346 F.3d 585 (6th Cir. 2003), 02-3482, Neinast v. Board of Trustees of Columbus Metropolitan Library

Docket Nº:02-3482
Citation:346 F.3d 585
Party Name:Neinast v. Board of Trustees of Columbus Metropolitan Library
Case Date:October 10, 2003
Court:United States Courts of Appeals, Court of Appeals for the Sixth Circuit

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346 F.3d 585 (6th Cir. 2003)

Robert A. NEINAST, Plaintiff-Appellant,


BOARD OF TRUSTEES OF the COLUMBUS METROPOLITAN LIBRARY; Larry D. Black; Vonzell L. Johnson, Defendants-Appellees.

No. 02-3482.

United States Court of Appeals, Sixth Circuit

October 10, 2003

Submitted: Aug. 1, 2003.

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[Copyrighted Material Omitted]

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[Copyrighted Material Omitted]

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Philomena M. Dane, Johnathan E. Sullivan (briefed), Squire, Sanders & Dempsey, Columbus, OH, for Appellees.

Robert A. Neinast (briefed), Pickerington, OH, pro se.

Before KENNEDY, GILMAN, and GIBBONS, Circuit Judges.


GIBBONS, Circuit Judge.

Robert A. Neinast, a patron of the Columbus Metropolitan Library (Library) was evicted from the Library as a result of going barefoot. Neinast brought suit against the Board of Trustees of the Columbus Metropolitan Library (Board) and others under 42 U.S.C. § 1983, claiming violations of his rights under the First, Ninth, and Fourteenth Amendments of the United States Constitution, Article I of the Ohio Constitution, and Ohio Revised Code § 3375.40. All parties moved for summary judgment. -- Tdistrict court granted summary judgment in favor of defendants-appellees. For the reasons set forth below, we affirm the judgment of the district court.


Plaintiff-appellant Neinast, a resident of Pickerington, Ohio, regularly goes barefoot and often uses the Library. Defendant-appellee Board serves as the regulating authority of the Library and is authorized by Ohio Revised Code § 3375.40 to "[m]ake and publish rules for the proper operation and management of the free public library and facilities under its jurisdiction, including rules pertaining to the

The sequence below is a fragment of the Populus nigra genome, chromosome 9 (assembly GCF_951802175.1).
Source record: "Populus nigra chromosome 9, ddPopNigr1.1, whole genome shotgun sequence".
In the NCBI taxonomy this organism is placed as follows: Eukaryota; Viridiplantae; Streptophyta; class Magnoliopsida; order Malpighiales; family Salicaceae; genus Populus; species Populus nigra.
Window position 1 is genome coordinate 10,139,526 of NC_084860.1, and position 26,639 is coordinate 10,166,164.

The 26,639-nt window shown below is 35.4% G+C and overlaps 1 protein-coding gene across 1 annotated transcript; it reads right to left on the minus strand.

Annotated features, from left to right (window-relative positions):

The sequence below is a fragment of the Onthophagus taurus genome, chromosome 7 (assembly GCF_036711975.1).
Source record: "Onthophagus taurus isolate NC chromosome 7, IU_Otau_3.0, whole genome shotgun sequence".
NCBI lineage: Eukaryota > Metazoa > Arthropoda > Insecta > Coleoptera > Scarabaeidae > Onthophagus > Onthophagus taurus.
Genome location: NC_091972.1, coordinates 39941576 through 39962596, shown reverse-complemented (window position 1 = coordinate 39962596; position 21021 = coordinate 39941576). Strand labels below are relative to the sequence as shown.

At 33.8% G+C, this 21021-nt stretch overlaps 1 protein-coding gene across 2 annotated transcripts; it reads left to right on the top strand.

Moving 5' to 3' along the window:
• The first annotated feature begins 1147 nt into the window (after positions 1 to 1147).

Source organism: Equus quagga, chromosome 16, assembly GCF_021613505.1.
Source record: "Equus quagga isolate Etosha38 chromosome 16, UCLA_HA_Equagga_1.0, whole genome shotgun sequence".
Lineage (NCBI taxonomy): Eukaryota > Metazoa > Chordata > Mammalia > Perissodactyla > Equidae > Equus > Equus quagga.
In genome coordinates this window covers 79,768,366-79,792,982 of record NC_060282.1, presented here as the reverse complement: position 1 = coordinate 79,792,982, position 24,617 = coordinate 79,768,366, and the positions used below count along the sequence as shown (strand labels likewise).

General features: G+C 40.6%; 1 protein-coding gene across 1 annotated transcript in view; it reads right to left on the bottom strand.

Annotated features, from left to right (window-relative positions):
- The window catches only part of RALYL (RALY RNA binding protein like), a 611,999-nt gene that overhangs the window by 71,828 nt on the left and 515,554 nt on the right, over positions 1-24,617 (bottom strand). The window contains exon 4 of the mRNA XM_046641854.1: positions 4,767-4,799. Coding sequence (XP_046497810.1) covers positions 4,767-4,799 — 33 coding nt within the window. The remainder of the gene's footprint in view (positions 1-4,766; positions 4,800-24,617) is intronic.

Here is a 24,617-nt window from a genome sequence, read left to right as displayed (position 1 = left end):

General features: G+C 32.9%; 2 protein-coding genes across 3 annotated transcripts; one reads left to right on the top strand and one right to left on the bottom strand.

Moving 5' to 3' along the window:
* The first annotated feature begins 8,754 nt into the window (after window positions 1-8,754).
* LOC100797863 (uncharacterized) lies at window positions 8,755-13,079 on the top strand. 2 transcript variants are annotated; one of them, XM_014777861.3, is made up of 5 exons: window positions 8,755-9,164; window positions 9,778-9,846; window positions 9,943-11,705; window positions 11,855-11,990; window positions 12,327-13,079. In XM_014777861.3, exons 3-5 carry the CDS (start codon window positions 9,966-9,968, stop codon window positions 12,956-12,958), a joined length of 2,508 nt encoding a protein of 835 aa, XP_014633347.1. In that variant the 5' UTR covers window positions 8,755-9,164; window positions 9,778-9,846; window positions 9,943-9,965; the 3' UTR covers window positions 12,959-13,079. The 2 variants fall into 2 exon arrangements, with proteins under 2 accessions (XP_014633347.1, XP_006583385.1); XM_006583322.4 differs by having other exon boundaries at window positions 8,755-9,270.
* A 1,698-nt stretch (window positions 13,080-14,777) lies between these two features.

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provision of library services to individuals, corporations, or institutions that are not inhabitants of the county." Defendant-appellee Larry D. Black is the Executive Director of the Library, and defendant-appellee Vonzell Johnson is the Assistant Manager of Security for the Library. Although the Patron Regulations of the Library (approved by the Board) do not contain a prohibition on using the Library without shoes, the Library's Eviction Procedure (approved by the Executive Director) does provide that patrons not wearing shoes be given a warning and be "asked to leave [the] premises to correct the problem."

On several different occasions between 1997 and 2001, Neinast was asked to leave the Library for failure to comply with the Library's requirement that patrons wear shoes while on its premises. Neinast first was asked to leave the Library for not wearing shoes on September 12, 1997. On November 10, 2000, Neinast again was informed that he would have to wear shoes in order to use the Library's facilities and was asked to leave. On January 23, 2001, Neinast was asked to leave for the same reason. On March 2, 2001, Neinast again entered the Library barefoot, and subsequently was approached by two security officers and taken to the security desk, where one of the officers, acting under the supervision of Johnson, presented Neinast with a one-day eviction from the Library.

After being asked to leave on November 10, 2000, Neinast wrote a letter to Black dated November 16, 2000, and a letter to the Board dated December 11, 2000, complaining of the enforcement of the Eviction Procedure and the procedure's alleged inconsistency with the Patron Regulations. In a response dated December 14, 2000, the Board informed Neinast that Black had "the authority to make such decisions" and that the Board believed that Black "had made the correct one." According to the Library Organization Policy, Black (as the Executive Director) is responsible for "determining internal policies and procedures, ... public relations, relations with the community and governmental agencies, and the handling of all other matters involved with the operation of the library system."

On January 19, 2001, Neinast wrote another letter expressing his concerns about the prohibition on using the Library without shoes, and on January 30, 2001, Black asked the Franklin County Prosecutor's Office "for the legal reasons that [the Board] can give for requiring its customers to dress appropriately for a public place." In a letter dated February 7, 2001, the prosecutor's office responded that in accordance with Kreimer v. Bureau of Police of Morristown, 958 F.2d 1242 (3d Cir. 1992), "the Library may implement reasonable rules for the operation of the Library or the conduct of Library business, including a requirement that patrons wear shoes while in the library."